The curvature of spacetime is a property of the spacetime manifold itself, it is not related to any particular choice of coordinates. The very essence of relativity lies in the Einstein field equations, which, colloquially, tell you that the energy-matter content of spacetime determines its curvature and metric. There is no formulation of general relativity known to me that avoids the idea of curved spacetime.
But this is not worrying - generally, such a geometric theory of physics is the kind we want. For classical mechanics, such a geometric picture is given by the Hamiltonian formalism and its symplectic manifolds. For gauge theories describing the other fundamental forces except for gravity, the geometric picture is given by the theory of principal bundles and the (e.g. electromagnetic) physical fields are amenable to be described as the curvature of such bundles (and wonderfully analogous to formulating GR with jet and frame bundles). For gravity, the geometric picture is that it is spacetime itself that has curvature. We don't even want to get rid of a description in terms of curvature, generally speaking.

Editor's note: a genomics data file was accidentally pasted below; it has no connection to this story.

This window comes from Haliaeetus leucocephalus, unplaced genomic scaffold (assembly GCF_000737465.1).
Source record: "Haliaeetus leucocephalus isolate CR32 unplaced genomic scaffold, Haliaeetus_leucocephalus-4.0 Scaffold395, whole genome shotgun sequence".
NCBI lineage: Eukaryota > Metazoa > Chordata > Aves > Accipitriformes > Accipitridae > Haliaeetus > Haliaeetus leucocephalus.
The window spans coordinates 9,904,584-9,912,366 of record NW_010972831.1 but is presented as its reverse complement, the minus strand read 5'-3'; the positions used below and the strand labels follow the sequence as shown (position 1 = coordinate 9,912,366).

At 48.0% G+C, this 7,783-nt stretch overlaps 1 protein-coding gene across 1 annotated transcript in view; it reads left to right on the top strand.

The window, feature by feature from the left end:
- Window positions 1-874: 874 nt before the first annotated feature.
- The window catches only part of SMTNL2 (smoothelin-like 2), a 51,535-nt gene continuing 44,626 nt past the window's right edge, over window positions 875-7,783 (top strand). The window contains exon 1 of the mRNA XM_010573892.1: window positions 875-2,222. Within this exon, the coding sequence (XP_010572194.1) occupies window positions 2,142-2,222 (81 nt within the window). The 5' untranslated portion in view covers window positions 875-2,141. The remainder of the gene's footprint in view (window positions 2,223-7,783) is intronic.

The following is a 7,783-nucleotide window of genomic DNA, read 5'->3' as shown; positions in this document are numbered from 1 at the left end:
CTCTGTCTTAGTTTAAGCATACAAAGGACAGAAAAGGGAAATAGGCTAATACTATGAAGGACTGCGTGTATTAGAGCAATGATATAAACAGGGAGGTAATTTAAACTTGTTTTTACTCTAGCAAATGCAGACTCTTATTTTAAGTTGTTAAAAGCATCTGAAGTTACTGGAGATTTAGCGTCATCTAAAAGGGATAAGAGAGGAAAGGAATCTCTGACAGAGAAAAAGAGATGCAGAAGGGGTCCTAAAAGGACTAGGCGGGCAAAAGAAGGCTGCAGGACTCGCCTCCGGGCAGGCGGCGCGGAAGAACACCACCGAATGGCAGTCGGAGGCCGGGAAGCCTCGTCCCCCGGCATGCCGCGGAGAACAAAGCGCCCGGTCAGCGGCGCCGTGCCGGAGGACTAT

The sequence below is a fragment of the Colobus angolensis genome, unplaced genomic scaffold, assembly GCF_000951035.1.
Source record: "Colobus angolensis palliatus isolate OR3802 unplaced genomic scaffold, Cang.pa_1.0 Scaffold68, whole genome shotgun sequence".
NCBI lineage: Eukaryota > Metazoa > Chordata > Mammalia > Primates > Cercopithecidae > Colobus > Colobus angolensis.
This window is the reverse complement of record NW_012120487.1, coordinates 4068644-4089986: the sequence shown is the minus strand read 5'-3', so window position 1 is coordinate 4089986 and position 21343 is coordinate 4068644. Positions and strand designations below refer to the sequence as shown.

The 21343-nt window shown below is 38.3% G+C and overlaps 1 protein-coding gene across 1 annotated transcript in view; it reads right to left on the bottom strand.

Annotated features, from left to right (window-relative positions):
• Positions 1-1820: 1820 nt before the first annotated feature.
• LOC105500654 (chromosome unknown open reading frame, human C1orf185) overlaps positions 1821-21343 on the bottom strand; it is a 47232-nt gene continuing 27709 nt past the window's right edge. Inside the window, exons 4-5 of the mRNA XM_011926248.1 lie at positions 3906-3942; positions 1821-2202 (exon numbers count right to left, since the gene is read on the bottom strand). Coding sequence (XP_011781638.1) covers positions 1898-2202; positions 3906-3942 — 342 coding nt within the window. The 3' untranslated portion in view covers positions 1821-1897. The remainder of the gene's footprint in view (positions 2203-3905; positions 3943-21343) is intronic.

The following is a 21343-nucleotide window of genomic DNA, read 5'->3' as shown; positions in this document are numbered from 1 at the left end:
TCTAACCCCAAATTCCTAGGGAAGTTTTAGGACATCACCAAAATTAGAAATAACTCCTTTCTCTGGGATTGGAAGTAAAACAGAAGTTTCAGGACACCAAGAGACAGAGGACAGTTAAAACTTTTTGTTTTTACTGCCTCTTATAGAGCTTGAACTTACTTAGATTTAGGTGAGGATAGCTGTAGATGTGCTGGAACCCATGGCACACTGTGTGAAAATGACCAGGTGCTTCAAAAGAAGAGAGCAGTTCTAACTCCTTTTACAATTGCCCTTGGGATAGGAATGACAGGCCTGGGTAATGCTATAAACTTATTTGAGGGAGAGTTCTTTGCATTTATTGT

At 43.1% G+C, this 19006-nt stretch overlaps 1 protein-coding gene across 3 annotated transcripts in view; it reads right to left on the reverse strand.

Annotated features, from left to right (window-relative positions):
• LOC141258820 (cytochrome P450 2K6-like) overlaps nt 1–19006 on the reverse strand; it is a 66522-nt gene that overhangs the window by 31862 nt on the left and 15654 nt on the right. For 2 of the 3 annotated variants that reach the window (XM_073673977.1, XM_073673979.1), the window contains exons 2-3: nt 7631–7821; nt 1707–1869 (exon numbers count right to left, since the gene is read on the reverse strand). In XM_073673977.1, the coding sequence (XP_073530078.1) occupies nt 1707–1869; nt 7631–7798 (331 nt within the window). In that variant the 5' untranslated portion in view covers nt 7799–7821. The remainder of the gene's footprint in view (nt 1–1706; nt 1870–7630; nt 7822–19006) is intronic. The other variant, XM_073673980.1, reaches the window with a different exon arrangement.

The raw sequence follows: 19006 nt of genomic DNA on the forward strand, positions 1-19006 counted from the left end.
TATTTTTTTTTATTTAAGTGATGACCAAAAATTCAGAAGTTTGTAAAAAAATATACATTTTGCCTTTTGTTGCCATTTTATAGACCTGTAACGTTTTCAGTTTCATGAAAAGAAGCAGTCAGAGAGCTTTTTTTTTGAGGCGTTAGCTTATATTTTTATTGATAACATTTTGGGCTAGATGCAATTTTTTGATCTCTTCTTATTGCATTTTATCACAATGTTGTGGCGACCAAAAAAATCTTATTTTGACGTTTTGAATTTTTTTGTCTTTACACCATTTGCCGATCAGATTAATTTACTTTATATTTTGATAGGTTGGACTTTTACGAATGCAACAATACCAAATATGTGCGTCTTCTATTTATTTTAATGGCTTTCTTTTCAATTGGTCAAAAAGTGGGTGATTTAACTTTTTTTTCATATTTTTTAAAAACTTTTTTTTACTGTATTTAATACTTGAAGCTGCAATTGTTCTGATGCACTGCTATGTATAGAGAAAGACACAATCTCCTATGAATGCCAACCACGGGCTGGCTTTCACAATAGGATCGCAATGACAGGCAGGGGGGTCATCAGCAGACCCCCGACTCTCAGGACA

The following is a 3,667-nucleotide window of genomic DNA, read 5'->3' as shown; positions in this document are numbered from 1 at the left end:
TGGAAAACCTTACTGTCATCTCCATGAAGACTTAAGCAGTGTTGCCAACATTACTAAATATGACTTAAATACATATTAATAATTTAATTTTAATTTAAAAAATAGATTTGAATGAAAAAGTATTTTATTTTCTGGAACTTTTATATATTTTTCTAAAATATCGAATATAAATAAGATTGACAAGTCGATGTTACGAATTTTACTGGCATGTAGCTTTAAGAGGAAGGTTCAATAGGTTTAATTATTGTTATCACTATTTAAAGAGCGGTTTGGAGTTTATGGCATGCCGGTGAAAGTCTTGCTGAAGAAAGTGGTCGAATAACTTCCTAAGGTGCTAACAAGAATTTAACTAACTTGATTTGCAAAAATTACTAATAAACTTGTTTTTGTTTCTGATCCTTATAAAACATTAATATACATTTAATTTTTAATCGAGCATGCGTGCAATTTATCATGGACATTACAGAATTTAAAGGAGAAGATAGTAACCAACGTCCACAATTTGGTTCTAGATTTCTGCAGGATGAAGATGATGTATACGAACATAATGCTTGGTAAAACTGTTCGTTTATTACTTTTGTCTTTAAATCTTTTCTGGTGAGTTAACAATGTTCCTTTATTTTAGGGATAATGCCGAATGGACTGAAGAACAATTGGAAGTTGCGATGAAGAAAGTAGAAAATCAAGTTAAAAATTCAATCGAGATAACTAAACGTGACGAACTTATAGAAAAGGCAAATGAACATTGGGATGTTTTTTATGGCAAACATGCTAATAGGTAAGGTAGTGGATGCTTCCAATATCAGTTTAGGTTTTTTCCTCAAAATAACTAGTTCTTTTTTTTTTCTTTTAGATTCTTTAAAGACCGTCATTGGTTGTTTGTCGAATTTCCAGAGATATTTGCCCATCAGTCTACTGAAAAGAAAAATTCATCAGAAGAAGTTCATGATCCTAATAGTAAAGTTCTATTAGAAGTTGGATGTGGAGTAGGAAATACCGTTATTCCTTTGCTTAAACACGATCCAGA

Just because you can locally choose frames such that, at least at one point, the metric is flat, and hence you have SR, this is different from saying that the curvature is not required - a spacetime is flat only when there is a choice of coordinates such that the metric is flat everywhere.